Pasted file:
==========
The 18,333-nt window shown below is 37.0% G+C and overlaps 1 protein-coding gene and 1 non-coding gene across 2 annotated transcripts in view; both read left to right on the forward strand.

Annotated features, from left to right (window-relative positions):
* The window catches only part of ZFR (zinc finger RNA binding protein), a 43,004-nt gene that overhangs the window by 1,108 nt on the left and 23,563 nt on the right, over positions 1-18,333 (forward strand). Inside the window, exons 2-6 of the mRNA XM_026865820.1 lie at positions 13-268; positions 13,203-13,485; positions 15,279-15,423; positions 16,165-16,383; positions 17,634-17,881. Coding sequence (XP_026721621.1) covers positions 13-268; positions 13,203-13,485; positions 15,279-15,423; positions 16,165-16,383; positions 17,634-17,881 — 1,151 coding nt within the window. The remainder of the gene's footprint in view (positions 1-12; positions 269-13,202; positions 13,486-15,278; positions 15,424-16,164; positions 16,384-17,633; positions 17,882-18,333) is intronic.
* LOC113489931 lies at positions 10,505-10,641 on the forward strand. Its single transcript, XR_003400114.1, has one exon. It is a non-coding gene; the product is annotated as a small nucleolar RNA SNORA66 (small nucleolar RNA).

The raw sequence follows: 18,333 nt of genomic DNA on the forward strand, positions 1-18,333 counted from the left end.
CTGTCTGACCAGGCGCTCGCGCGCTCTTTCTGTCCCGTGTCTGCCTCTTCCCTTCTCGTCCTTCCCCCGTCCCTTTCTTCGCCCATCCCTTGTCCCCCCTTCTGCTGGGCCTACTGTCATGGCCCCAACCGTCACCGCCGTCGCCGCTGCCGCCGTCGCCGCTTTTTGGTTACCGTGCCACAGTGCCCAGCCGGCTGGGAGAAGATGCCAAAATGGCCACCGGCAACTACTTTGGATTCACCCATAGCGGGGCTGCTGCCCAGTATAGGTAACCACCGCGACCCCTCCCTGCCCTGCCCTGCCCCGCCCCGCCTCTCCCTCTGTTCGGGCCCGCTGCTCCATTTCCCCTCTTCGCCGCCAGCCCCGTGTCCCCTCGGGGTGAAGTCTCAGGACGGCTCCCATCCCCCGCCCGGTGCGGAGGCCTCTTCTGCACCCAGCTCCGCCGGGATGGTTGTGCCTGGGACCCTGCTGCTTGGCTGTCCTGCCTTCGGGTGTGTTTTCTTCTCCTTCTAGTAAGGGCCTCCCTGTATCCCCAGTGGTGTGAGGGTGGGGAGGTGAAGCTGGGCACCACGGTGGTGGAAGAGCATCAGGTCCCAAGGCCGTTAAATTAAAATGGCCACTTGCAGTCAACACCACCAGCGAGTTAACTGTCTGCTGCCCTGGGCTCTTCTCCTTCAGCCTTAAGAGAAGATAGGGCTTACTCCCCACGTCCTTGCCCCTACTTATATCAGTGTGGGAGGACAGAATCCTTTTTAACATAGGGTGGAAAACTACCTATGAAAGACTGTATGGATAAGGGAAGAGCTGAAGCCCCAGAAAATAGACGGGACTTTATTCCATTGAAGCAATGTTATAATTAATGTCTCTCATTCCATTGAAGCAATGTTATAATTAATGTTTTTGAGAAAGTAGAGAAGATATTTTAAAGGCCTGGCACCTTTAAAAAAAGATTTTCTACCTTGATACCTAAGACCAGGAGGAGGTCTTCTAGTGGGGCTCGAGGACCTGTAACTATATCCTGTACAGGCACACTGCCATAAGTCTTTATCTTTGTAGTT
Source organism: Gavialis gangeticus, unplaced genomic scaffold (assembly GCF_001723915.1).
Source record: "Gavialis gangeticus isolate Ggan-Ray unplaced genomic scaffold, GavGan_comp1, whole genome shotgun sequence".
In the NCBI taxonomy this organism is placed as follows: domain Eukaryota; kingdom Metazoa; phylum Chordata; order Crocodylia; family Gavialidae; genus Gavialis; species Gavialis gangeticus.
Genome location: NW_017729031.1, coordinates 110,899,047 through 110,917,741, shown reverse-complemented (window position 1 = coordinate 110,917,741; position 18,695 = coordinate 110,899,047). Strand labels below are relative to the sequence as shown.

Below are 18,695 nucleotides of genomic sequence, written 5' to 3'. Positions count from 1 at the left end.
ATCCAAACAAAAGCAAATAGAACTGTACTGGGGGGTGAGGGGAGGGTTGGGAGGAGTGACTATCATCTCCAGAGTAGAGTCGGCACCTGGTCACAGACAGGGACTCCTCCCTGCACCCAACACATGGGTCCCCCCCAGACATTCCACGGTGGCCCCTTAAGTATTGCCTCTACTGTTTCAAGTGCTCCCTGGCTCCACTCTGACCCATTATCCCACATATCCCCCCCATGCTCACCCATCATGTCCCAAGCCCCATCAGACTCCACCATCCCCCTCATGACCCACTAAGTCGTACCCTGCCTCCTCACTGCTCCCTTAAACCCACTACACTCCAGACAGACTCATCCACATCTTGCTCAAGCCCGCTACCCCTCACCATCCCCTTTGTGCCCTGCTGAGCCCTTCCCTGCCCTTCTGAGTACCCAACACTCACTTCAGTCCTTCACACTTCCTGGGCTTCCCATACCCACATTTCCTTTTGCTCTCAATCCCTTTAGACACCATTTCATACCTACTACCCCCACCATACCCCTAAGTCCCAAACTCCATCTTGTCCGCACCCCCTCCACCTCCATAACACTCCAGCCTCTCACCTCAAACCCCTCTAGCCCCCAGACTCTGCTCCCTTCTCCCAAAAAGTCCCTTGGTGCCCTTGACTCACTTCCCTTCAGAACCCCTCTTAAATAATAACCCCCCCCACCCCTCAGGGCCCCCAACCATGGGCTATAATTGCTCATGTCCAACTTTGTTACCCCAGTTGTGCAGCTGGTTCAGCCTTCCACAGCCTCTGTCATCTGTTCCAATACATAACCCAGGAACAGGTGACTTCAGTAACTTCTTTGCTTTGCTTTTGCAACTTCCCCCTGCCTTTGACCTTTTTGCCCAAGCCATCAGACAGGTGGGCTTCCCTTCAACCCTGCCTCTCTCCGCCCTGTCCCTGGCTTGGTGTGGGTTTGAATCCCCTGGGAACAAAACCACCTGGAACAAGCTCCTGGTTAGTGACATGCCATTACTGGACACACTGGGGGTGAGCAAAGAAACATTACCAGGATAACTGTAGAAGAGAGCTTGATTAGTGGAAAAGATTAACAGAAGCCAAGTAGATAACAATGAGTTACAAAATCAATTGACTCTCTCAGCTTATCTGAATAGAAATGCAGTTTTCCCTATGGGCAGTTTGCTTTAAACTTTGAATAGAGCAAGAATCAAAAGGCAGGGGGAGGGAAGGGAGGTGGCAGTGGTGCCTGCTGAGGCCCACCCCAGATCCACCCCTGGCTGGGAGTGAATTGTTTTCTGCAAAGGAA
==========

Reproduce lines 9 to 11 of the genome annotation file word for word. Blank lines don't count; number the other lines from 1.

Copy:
In the NCBI taxonomy this organism is placed as follows: domain Eukaryota; kingdom Metazoa; phylum Chordata; order Crocodylia; family Gavialidae; genus Gavialis; species Gavialis gangeticus.
Genome location: NW_017729031.1, coordinates 110,899,047 through 110,917,741, shown reverse-complemented (window position 1 = coordinate 110,917,741; position 18,695 = coordinate 110,899,047). Strand labels below are relative to the sequence as shown.

Below are 18,695 nucleotides of genomic sequence, written 5' to 3'. Positions count from 1 at the left end.